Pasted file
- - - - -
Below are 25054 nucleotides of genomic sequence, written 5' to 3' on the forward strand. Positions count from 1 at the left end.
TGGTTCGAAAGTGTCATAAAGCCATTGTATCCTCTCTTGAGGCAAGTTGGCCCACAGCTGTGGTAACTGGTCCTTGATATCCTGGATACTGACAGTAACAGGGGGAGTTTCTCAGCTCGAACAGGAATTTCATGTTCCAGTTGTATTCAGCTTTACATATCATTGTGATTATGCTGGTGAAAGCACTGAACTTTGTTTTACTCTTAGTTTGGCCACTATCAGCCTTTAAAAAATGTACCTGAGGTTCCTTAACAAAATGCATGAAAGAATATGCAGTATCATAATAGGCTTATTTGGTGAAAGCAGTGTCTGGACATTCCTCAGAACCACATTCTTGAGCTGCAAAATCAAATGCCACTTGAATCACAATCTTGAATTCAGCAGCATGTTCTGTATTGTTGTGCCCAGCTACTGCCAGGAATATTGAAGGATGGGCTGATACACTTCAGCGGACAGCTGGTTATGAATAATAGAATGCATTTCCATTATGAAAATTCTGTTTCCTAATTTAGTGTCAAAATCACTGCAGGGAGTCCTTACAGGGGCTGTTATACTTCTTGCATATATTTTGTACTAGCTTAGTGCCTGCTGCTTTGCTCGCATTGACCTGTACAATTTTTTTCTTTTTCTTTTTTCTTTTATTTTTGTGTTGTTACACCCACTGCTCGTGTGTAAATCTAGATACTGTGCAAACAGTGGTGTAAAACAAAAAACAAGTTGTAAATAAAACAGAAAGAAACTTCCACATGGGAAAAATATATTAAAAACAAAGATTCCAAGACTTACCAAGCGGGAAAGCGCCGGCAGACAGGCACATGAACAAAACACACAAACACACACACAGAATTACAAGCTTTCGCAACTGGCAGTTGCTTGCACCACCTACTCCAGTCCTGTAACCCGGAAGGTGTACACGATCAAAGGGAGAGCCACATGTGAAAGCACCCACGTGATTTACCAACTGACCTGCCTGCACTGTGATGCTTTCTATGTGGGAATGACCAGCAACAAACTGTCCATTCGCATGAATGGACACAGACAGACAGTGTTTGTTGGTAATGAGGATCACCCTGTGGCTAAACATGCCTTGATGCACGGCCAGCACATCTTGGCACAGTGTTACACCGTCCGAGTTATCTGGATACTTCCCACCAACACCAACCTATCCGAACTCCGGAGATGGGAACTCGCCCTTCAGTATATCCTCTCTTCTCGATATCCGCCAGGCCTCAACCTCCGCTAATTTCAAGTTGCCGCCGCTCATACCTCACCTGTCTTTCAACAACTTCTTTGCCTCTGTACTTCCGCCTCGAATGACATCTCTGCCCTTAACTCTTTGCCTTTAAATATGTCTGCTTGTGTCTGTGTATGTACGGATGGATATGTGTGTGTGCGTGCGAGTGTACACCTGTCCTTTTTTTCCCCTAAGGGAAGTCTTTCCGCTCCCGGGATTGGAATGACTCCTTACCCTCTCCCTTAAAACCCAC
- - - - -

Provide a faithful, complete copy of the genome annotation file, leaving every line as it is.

Below are 25054 nucleotides of genomic sequence, written 5' to 3' on the forward strand. Positions count from 1 at the left end.
TGGTTCGAAAGTGTCATAAAGCCATTGTATCCTCTCTTGAGGCAAGTTGGCCCACAGCTGTGGTAACTGGTCCTTGATATCCTGGATACTGACAGTAACAGGGGGAGTTTCTCAGCTCGAACAGGAATTTCATGTTCCAGTTGTATTCAGCTTTACATATCATTGTGATTATGCTGGTGAAAGCACTGAACTTTGTTTTACTCTTAGTTTGGCCACTATCAGCCTTTAAAAAATGTACCTGAGGTTCCTTAACAAAATGCATGAAAGAATATGCAGTATCATAATAGGCTTATTTGGTGAAAGCAGTGTCTGGACATTCCTCAGAACCACATTCTTGAGCTGCAAAATCAAATGCCACTTGAATCACAATCTTGAATTCAGCAGCATGTTCTGTATTGTTGTGCCCAGCTACTGCCAGGAATATTGAAGGATGGGCTGATACACTTCAGCGGACAGCTGGTTATGAATAATAGAATGCATTTCCATTATGAAAATTCTGTTTCCTAATTTAGTGTCAAAATCACTGCAGGGAGTCCTTACAGGGGCTGTTATACTTCTTGCATATATTTTGTACTAGCTTAGTGCCTGCTGCTTTGCTCGCATTGACCTGTACAATTTTTTTCTTTTTCTTTTTTCTTTTATTTTTGTGTTGTTACACCCACTGCTCGTGTGTAAATCTAGATACTGTGCAAACAGTGGTGTAAAACAAAAAACAAGTTGTAAATAAAACAGAAAGAAACTTCCACATGGGAAAAATATATTAAAAACAAAGATTCCAAGACTTACCAAGCGGGAAAGCGCCGGCAGACAGGCACATGAACAAAACACACAAACACACACACAGAATTACAAGCTTTCGCAACTGGCAGTTGCTTGCACCACCTACTCCAGTCCTGTAACCCGGAAGGTGTACACGATCAAAGGGAGAGCCACATGTGAAAGCACCCACGTGATTTACCAACTGACCTGCCTGCACTGTGATGCTTTCTATGTGGGAATGACCAGCAACAAACTGTCCATTCGCATGAATGGACACAGACAGACAGTGTTTGTTGGTAATGAGGATCACCCTGTGGCTAAACATGCCTTGATGCACGGCCAGCACATCTTGGCACAGTGTTACACCGTCCGAGTTATCTGGATACTTCCCACCAACACCAACCTATCCGAACTCCGGAGATGGGAACTCGCCCTTCAGTATATCCTCTCTTCTCGATATCCGCCAGGCCTCAACCTCCGCTAATTTCAAGTTGCCGCCGCTCATACCTCACCTGTCTTTCAACAACTTCTTTGCCTCTGTACTTCCGCCTCGAATGACATCTCTGCCCTTAACTCTTTGCCTTTAAATATGTCTGCTTGTGTCTGTGTATGTACGGATGGATATGTGTGTGTGCGTGCGAGTGTACACCTGTCCTTTTTTTCCCCTAAGGGAAGTCTTTCCGCTCCCGGGATTGGAATGACTCCTTACCCTCTCCCTTAAAACCCAC